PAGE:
Does Prop 47 Make Receiving Stolen Car a Misdemeanor?

Receiving a stolen vehicle, a violation of Penal Code § 496d(a), is not eligible for reduction from a felony to a misdemeanor, however, the following summary of a recent appellate decision suggests People v. Wehr (2019) 41 Cal.App.5th 123 might be applied to change precedent. Why would this apply and why would the Fourth Appellate District change its ruling? To read more about this interesting case, please click on the following link –

Ineffective Assistance of Counsel and Death Sentence.

Ineffective Assistance of Counsel (IAC) is a stigma all criminal defense attorneys seek to avoid, as such a finding, or even the mere allegation of this, can ruin one’s reputation forever. The following summary of a 2020 California Supreme Court opinion concerning Attorney Shinn, now deceased, is instructive on many levels and dramatic on others, as it involves IAC from a 1992 conviction for a 1983 murder of a police officer in Los Angeles. To read about why the California Supreme Court found IAC, please click on the following link –

SB 1437 Petition Denial Reversed by Appellate Court.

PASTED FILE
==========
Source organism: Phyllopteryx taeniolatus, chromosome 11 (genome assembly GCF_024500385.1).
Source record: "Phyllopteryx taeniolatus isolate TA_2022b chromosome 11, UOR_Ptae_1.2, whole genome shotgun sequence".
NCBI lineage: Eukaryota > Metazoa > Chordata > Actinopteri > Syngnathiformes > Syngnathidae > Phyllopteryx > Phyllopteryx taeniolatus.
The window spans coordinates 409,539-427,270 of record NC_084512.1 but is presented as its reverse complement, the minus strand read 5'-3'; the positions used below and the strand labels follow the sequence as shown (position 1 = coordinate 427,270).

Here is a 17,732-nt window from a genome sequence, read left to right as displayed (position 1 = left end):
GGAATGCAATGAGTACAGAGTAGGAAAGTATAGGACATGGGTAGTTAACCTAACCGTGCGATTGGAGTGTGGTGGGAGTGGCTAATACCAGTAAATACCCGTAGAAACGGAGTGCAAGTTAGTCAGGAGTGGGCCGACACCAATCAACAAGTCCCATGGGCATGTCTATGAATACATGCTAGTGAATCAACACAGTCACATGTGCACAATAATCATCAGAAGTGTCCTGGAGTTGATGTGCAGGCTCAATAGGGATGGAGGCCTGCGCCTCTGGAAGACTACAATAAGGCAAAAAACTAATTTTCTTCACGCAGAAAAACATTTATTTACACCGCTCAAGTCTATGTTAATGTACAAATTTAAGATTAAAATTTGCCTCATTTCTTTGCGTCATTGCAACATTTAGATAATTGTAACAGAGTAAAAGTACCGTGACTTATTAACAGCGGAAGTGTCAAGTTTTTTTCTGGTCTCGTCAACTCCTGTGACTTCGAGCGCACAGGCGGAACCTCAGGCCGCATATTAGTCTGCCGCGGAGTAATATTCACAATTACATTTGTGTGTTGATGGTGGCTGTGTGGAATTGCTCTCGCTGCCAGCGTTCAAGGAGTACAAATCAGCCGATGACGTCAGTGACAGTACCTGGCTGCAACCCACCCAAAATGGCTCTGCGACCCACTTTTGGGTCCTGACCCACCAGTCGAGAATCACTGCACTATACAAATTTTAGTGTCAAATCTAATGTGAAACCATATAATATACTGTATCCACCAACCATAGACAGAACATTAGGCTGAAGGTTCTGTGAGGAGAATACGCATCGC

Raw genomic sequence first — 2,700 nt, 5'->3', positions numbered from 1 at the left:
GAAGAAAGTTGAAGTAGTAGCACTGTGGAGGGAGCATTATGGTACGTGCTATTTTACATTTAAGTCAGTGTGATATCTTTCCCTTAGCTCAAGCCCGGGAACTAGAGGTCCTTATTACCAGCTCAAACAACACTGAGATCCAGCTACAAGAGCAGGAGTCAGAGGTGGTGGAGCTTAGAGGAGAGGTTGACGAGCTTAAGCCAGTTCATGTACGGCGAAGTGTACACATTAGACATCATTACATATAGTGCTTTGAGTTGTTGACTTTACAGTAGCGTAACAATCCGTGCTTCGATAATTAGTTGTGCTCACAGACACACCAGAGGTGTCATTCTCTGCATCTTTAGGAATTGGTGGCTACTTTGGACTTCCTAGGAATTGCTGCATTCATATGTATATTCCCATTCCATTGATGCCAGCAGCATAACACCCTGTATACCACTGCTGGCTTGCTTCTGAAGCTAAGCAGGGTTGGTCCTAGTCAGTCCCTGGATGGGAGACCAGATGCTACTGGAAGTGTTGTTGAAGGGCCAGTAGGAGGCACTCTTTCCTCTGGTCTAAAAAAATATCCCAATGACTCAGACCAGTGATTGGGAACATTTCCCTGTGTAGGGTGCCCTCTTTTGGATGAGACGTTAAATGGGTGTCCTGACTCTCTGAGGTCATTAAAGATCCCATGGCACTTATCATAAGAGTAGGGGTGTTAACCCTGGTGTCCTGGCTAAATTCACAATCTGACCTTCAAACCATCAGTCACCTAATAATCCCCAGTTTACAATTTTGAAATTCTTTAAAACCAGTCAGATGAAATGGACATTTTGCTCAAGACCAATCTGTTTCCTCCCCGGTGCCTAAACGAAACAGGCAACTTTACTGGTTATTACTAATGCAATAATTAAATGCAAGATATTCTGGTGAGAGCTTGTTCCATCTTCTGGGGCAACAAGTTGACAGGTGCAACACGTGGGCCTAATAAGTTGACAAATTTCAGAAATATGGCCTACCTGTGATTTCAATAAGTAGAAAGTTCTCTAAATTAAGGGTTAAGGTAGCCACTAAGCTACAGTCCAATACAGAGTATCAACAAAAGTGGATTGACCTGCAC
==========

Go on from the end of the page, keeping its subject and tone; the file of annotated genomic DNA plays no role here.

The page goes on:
The following 2019 appellate court ruling from the Second Appellate District Court, makes sense in light of the changed legal standards set forth in Clark and Banks. However, in a 2020 opinion (People v. Daniel Isidrio Nuñez (2020 DJDAR 11987), also from the Second Appellate District, the appellate court upheld a Torrance Superior Court ruling from Judge Hector Guzman that such a special circumstance finding was disqualifying as a matter of law. To read more about his earlier ruling, please click on the following link –

Franklin Hearings – Judge Can Decide if Testimony Needed.

The following case summary presents a case summary wherein a Van Nuys Superior Court judge decided that no hearing was necessary for the judge to decide what materials to order added to defendant’s file and the Second Appellate District court agreed that this decision was legally proper. In this case, the trial court decided to add a mitigation packet from Amy York, a well-known capital case mitigation expert. We present this summary to educate the reader that this decision is within the discretion of the judge. To read more about this situation, please click on the following link –

Traffic Stop OK if Registered Owner’s License Revoked?

The United States Supreme Court recently ruled in a case arising out of Kansas City that a traffic stop is legal if the police, while driving behind a truck, investigate the license plate to identify the registered owner and then discover the registered owner has a revoked license. The astute reader will recognize that officers, in making the traffic stop, must assume that the registered owner is driving the truck. Does such an assumption violate any standard of reasonableness in making such a detention? No, held the U.S. Supreme Court. To read a summary of this rather startling opinion, please click on the following link –